Kern Canyon, the deep canyon of the river northeast of Bakersfield, is a popular location for fishing and boating, particularly fly fishing and whitewater rafting, whitewater kayaking, and riverboarding. Of particular interest to fishermen are the Kern River rainbow trout, the Little Kern golden trout, and the California golden trout. The Kern Canyon is popular for camping,[52] hiking, and picnicking. There are developed campgrounds maintained by the US Forest Service along the North Fork of the Kern River. Campgrounds include Camp 3, Fairview, Goldledge, Headquarters, Hospital Flat, and Limestone. All of the campgrounds are open in the summer months while only a few remain open year-round.

Safety Concerns[edit]

The Kern is well known for its danger, and is sometimes referred to as the "killer Kern". A sign at the mouth of Kern Canyon warns visitors: "Danger. Stay Out. Stay Alive" and tallies the deaths since 1968; as of May 26, 2023, the number of deaths listed is 325.[53] Merle Haggard's song "Kern River" fictionally recounts such a tragedy.

Below the canyon the Kern River has a gradient of 0.3% until it reaches the Kern River Oil Field and begins to meander along flat land into and through the city of Bakersfield. Tubing is popular along this stretch.

Kernville Whitewater[edit]

The Class II whitewater located in Kernville is used for the slalom event of the annual Kern River Festival.

The Kern River Parkway Trail[edit]

The Kern River Parkway Trail is a system of hiking and biking trails that extends along the Kern River from the mouth of the canyon to Hart Park in Bakersfield, California. The trail system is part of the larger Kern River Parkway, which includes several parks, picnic areas, and green spaces along the river.


The Kern River Parkway Trail was first proposed in the 1970s as part of a plan to create a system of parks and trails along the Kern River. The first section of the trail, between the mouth of the canyon and Buena Vista Lake, was completed in the 1980s. Since then, the trail has been extended to its current length, with several amenities added along the way.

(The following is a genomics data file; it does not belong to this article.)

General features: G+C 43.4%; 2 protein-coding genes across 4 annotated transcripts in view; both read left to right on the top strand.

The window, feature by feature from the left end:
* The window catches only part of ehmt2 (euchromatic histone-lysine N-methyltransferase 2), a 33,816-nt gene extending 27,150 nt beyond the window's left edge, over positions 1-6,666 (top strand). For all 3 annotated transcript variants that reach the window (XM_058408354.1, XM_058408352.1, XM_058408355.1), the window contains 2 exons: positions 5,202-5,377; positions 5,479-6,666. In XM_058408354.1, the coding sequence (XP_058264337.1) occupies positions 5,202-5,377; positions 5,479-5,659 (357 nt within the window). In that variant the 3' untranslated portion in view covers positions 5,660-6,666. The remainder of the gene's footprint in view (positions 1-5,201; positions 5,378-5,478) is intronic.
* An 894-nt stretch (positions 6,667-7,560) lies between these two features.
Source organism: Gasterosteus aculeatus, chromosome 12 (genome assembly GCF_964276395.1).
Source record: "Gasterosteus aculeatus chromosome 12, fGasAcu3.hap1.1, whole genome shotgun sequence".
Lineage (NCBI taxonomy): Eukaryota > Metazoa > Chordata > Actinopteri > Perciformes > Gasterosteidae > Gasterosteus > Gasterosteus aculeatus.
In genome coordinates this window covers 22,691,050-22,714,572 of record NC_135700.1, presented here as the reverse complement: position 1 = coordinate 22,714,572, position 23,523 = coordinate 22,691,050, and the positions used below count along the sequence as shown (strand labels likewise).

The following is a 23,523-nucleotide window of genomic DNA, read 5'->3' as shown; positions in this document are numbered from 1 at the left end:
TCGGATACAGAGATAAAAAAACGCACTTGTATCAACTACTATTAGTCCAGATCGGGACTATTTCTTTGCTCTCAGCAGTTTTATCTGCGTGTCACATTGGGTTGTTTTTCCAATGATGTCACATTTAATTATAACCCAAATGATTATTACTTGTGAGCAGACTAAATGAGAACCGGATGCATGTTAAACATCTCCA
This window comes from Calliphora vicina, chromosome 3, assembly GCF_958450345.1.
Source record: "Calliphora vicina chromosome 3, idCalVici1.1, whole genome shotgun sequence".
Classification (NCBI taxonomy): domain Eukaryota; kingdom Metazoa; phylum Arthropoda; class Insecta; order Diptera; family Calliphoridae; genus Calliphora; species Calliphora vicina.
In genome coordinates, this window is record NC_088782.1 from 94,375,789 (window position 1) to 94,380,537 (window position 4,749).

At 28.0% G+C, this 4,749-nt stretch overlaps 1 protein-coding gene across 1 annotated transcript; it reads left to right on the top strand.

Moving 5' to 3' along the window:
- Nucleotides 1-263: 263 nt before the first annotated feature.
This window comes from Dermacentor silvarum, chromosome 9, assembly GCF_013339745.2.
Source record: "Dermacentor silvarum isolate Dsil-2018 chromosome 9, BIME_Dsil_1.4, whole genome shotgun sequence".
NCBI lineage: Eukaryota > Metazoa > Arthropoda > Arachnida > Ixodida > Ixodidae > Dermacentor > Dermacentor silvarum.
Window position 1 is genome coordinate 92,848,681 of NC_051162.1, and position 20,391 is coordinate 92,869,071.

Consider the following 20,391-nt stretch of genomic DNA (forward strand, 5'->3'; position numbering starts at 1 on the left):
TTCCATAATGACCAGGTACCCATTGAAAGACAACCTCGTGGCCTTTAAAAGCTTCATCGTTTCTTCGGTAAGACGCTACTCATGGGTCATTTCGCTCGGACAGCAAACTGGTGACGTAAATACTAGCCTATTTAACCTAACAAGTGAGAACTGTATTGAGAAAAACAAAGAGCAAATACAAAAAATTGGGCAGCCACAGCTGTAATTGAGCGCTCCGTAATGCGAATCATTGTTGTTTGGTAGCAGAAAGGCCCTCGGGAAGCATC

The Kern River Parkway Trail is a multi-use trail that can be used for hiking, biking, and equestrian activities. The trail extends for approximately 30 miles, from the mouth of the canyon to Hart Park in Bakersfield.

The trail follows the Kern River through several parks and green spaces, including the Kern River County Park, Yokuts Park, and the Kern River Preserve. The trail is mostly flat, with a few gentle slopes and curves, and several rest stops and picnic areas are available along the way.


The Kern River Parkway Trail offers several amenities for hikers, bikers, and equestrians, including parking areas, restrooms, and drinking fountains. The trail system includes several hiking and biking trails that branch off from the main trail. These trails offer a variety of terrain and difficulty levels, from easy walks along the river to challenging mountain bike rides through the surrounding hills. The trail is maintained by the City of Bakersfield and the Kern County Parks and Recreation Department, with funding provided by grants and community donations.

In popular culture[edit]


Kern River - 1985 song written by American country music singer Merle Haggard.

Kern River - 2022 song written by American Comedian and Songwriter Tim Heidecker in his album High School (2022).

Kern River Blues - Also written by Merle Haggard, this was his last recording.[54]

Art Projects[edit]